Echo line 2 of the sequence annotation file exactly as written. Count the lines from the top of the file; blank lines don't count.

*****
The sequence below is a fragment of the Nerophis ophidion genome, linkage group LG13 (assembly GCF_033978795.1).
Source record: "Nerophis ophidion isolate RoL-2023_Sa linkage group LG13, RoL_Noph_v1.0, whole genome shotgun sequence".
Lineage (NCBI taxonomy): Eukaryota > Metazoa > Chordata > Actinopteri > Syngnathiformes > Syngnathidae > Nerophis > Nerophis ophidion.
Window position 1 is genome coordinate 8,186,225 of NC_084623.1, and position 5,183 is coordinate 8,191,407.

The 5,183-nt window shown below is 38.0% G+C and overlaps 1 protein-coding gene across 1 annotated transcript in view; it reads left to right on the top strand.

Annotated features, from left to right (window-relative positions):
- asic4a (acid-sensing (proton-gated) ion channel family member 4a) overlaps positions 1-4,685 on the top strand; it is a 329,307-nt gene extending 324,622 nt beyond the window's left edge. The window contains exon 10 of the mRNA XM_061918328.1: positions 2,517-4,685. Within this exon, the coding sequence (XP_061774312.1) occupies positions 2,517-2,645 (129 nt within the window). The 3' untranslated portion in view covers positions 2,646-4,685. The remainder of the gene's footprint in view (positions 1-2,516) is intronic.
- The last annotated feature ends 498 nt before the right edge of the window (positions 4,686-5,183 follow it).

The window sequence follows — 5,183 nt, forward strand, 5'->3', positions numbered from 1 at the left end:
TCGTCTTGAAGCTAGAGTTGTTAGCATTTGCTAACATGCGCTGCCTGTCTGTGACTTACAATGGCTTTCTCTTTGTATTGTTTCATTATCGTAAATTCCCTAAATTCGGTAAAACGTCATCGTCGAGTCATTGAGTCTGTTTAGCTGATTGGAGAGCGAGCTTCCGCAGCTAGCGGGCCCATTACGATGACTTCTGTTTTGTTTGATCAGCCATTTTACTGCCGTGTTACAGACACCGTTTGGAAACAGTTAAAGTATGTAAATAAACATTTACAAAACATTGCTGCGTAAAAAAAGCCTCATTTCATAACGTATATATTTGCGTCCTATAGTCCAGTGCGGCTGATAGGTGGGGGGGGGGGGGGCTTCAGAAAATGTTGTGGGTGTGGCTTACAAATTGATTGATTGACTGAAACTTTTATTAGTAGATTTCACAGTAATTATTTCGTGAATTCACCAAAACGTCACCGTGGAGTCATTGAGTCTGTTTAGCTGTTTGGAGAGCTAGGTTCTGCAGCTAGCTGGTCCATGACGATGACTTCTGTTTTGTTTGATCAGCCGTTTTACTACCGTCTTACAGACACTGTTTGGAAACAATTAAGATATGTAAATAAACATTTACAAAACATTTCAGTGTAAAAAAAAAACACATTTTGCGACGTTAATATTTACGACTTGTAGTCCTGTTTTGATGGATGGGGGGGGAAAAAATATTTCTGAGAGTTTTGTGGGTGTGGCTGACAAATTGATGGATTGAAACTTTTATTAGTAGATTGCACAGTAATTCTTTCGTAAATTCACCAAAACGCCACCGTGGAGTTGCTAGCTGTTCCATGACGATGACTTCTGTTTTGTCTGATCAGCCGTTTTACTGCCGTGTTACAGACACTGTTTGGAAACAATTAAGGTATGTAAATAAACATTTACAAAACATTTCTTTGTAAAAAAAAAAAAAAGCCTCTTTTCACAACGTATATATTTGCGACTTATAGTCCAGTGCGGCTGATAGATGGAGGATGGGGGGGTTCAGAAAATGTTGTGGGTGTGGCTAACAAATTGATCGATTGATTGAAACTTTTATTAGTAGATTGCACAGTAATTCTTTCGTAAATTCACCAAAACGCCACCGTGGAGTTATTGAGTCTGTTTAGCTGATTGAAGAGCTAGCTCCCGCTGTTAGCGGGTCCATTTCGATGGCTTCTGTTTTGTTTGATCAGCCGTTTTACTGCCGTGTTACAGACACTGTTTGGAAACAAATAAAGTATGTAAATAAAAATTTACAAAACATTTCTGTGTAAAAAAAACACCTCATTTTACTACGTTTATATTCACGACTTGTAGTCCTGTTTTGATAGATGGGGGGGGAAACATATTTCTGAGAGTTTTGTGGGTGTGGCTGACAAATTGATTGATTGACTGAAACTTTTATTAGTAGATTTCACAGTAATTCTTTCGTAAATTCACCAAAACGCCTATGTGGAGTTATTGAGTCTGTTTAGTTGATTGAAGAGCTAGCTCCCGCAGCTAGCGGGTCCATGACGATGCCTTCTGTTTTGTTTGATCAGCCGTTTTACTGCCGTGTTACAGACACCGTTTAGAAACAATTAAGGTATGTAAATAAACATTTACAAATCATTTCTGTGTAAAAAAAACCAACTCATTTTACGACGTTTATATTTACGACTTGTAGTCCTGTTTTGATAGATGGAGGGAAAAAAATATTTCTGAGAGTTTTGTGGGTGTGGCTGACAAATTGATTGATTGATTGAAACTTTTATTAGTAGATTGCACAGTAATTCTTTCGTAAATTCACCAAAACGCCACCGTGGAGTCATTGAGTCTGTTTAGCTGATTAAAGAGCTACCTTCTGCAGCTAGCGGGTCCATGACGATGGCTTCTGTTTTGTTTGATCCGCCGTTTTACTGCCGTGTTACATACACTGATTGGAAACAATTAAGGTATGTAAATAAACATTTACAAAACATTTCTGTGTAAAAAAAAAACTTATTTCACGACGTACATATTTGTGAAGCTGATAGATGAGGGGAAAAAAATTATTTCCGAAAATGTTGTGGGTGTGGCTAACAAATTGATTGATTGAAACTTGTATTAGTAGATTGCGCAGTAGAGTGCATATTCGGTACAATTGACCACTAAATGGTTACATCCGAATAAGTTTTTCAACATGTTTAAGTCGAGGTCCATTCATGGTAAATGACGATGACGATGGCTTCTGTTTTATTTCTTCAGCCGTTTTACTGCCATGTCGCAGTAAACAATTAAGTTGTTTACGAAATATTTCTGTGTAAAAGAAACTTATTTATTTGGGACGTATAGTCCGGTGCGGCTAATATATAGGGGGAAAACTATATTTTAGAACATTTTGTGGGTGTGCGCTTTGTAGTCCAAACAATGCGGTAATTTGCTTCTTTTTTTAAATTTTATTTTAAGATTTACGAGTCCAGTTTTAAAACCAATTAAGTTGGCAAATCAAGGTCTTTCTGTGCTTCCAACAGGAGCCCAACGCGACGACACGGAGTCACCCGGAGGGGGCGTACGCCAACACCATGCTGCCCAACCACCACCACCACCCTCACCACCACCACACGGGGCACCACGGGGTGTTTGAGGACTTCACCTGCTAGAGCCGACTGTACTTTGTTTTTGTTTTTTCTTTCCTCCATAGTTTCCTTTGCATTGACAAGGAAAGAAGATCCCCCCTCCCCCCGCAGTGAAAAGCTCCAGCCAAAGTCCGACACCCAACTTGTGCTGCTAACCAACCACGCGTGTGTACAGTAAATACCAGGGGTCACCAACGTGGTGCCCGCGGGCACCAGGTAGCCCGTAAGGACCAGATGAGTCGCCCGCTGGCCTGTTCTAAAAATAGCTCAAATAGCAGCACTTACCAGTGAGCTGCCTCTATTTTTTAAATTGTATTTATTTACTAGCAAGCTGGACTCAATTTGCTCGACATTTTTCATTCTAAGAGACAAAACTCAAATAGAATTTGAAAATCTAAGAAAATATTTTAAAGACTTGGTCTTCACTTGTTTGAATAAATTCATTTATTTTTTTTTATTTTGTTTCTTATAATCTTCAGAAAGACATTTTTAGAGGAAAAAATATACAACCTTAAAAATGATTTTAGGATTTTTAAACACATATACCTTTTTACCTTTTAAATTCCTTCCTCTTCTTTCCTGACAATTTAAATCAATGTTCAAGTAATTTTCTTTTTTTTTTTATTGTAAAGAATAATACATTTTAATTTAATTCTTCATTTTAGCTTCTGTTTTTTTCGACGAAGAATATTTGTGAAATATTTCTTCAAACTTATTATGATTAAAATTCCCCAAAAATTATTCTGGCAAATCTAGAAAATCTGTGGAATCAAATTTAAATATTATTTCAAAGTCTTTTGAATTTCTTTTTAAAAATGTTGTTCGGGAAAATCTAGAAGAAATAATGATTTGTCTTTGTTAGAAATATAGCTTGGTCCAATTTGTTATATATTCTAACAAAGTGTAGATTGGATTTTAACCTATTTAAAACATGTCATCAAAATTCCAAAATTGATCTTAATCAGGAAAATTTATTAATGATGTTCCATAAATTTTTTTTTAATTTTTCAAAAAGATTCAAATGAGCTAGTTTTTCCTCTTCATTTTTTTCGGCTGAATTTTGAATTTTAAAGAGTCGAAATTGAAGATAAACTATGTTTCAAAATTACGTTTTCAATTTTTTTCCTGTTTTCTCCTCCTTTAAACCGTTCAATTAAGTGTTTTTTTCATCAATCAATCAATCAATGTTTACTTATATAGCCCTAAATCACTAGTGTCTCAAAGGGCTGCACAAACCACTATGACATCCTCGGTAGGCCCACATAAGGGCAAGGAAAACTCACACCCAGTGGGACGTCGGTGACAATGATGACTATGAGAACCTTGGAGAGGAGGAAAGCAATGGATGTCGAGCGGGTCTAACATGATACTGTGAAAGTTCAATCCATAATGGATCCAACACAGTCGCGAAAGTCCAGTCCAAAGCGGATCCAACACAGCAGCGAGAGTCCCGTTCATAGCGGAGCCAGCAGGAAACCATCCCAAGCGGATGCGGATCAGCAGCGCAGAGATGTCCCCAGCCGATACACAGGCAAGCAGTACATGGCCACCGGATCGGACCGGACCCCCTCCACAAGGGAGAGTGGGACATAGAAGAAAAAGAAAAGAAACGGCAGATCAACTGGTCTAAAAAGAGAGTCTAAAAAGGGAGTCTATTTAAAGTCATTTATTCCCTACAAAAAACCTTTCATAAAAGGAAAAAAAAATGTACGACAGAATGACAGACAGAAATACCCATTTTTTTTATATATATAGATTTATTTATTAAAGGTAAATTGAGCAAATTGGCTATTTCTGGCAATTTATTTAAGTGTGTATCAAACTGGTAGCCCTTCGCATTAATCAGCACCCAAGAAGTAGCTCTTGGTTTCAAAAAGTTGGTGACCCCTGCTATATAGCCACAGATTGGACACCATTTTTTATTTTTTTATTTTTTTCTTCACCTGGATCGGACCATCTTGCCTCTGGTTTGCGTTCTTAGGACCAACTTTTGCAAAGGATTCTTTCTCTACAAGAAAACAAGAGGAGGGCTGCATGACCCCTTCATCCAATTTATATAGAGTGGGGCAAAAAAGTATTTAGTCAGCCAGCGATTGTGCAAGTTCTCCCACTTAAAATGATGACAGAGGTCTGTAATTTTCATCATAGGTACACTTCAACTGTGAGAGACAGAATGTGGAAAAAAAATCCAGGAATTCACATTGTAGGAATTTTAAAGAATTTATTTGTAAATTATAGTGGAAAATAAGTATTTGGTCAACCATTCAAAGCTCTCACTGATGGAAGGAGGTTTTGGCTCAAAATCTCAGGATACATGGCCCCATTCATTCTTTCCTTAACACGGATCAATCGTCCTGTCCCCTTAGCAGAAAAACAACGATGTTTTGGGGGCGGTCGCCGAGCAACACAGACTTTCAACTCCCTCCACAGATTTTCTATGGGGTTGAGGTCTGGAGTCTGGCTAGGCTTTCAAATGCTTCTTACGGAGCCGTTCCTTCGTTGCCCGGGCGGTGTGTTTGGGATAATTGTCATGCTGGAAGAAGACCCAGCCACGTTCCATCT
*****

Source record: "Nerophis ophidion isolate RoL-2023_Sa linkage group LG13, RoL_Noph_v1.0, whole genome shotgun sequence".